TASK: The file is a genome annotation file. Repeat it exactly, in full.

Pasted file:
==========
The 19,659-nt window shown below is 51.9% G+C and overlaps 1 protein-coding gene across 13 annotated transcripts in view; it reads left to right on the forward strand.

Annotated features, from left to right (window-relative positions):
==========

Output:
The 19,659-nt window shown below is 51.9% G+C and overlaps 1 protein-coding gene across 13 annotated transcripts in view; it reads left to right on the forward strand.

Annotated features, from left to right (window-relative positions):